My wife and I have to fly at Christmas to see family. Once in a while we book returning flights into Newark -- but this year I absolutely don't want to do that. Do we want to take the risk, however minuscule, that someone with exposure to Ebola might happen to be on our flight? What if such a passenger gets sick on our flight -- even if the sick passenger is in row 11 and we're in row 28, with zero exposure to bodily fluids, will we be quarantined too, just so Chris Christie can show Iowa caucus goers what a macho man he is? Will we be quarantined in a tent? Christie might say so. Home quarantine I could understand under those circumstances, just as a precaution. But there's no freaking way I'm spending three weeks in an unheated tent in New Jersey in late December and early January.


UPDATE: On Twitter, here, here, here, and here, Christie clarifies that "a New Jersey resident with no symptoms ... who has come into contact with someone w/Ebola" will be allowed to be "quarantined at home." Um, that's no comfort to me -- I live just across the river in Manhattan. You want to put me in a tent? You can keep our airport.


UPDATE: Christie has bowed to pressure and is releasing Hickox. Maybe he's figured out that he was flat-out wrong on Saturday:
The woman tested negative for the Ebola virus, but Christie asserted the nurse is "obviously ill."

"When I left this morning she still had a fever and she was being tested for other illnesses after the Ebola test came back negative," Christie said.

“She may to be tested for that again because sometimes it takes a little bit longer to make a definitive determination,” he said. "There's no question the woman is ill, the question is what is her illness."

Christie said "all steps were taken" to try to make the nurse’s stay at the hospital comfortable.

"I hope she recovers quickly, and we’re going to do everything we can in New Jersey and with our public health system to make sure that she does," he said.
Cue new right-wing message: Christie bullied into endangering public by open-borders liberals.

Chris Christie, with the cooperation of his crypto-Republican pal Andrew Cuomo, has now made evil Doctors Without Borders volunteers into the new enemies of All Decent People:
On Thursday night, Gov. Andrew M. Cuomo sat beside Mayor Bill de Blasio at Bellevue Hospital Center as they offered soothing words to worried New Yorkers: New York City’s first case of Ebola, they said, was no reason for panic.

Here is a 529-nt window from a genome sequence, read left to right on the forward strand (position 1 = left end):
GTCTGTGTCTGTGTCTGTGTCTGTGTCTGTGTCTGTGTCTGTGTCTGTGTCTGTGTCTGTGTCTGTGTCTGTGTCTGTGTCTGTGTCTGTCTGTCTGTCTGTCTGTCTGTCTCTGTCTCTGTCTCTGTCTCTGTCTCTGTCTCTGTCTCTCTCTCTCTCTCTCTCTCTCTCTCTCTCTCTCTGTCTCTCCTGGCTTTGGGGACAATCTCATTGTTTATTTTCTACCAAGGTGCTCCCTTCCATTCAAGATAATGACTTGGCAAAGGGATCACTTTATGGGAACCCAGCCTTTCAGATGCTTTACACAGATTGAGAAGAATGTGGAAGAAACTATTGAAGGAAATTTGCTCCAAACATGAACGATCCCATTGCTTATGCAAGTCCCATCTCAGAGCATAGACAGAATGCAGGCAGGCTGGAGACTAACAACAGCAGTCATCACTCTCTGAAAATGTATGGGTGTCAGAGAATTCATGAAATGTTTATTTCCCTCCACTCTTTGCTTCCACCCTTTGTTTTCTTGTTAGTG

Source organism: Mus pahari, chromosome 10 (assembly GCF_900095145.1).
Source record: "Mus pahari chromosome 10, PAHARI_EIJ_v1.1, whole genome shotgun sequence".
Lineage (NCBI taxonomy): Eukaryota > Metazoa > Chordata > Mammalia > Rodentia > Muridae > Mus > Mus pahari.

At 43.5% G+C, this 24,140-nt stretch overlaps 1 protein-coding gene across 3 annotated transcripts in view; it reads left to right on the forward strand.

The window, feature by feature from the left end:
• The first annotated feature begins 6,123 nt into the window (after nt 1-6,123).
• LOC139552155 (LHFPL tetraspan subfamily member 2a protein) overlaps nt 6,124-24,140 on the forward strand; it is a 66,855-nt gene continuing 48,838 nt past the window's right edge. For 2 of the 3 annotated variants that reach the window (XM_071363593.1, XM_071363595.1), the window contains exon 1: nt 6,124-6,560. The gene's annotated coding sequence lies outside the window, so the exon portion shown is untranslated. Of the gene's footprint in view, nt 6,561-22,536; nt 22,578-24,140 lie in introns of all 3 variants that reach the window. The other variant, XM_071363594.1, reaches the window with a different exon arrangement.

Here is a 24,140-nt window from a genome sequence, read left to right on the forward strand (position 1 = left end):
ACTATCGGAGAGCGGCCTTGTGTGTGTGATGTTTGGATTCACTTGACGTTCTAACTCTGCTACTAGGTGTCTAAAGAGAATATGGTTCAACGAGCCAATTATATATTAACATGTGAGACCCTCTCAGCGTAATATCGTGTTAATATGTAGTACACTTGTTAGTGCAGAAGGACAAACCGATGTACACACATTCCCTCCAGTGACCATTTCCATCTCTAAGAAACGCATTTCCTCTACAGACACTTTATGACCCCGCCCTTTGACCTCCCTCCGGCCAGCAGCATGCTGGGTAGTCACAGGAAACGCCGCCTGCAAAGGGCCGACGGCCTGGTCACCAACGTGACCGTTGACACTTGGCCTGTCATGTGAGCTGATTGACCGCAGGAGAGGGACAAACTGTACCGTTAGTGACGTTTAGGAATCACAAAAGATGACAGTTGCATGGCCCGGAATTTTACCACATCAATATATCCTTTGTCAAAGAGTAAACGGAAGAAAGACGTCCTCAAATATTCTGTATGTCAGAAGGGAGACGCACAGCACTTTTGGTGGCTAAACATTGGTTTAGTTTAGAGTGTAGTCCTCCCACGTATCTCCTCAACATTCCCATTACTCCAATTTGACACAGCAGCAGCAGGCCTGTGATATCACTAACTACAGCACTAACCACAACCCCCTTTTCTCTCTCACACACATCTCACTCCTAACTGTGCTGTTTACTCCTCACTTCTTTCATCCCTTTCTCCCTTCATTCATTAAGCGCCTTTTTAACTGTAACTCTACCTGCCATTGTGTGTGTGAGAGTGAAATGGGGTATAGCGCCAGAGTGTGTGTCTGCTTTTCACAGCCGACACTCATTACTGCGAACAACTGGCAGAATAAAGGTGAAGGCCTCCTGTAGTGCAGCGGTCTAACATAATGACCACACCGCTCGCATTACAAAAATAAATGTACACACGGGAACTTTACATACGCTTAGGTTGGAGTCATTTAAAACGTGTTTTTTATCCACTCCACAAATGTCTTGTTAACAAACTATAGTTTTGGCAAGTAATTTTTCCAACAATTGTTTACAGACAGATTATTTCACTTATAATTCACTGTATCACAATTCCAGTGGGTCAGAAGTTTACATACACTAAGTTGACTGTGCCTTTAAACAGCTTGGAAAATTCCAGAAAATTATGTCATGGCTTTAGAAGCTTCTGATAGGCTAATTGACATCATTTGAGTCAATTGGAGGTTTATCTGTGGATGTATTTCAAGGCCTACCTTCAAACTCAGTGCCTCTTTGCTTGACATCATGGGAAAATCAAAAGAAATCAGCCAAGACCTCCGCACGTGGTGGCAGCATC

Less than 19 hours later, Mr. Cuomo, a Democrat, joined the Republican governor of New Jersey, Chris Christie, and struck a starkly different tone. The governors announced Friday that medical personnel returning to New York after treating Ebola patients in West Africa would be automatically subject to a 21-day quarantine.
The first person caught in the dragnet was a nurse named Kaci Hickox, who was returning to Newark Airport from Sierra Leone when the hammer came down. Hickox, who attended the University of Texas at Arlington, has written a Dallas Morning News op-ed in which she describes a seven-hour airport ordeal during which she was rarely informed of what was going on and was treated with intense suspicion, even though she has no Ebola synptoms:
One after another, people asked me questions. Some introduced themselves, some didn't. One man who must have been an immigration officer because he was wearing a weapon belt that I could see protruding from his white coveralls barked questions at me as if I was a criminal.

Two other officials asked about my work in Sierra Leone. One of them was from the Centers for Disease Control and Prevention. They scribbled notes in the margins of their form, a form that appeared to be inadequate for the many details they are collecting.

I was tired, hungry and confused, but I tried to remain calm. My temperature was taken using a forehead scanner and it read a temperature of 98. I was feeling physically healthy but emotionally exhausted.

Three hours passed. No one seemed to be in charge. No one would tell me what was going on or what would happen to me.
Well, of course. The people in charge are in Trenton and Albany. The people yanking this nurse's chain are just doing what they're told.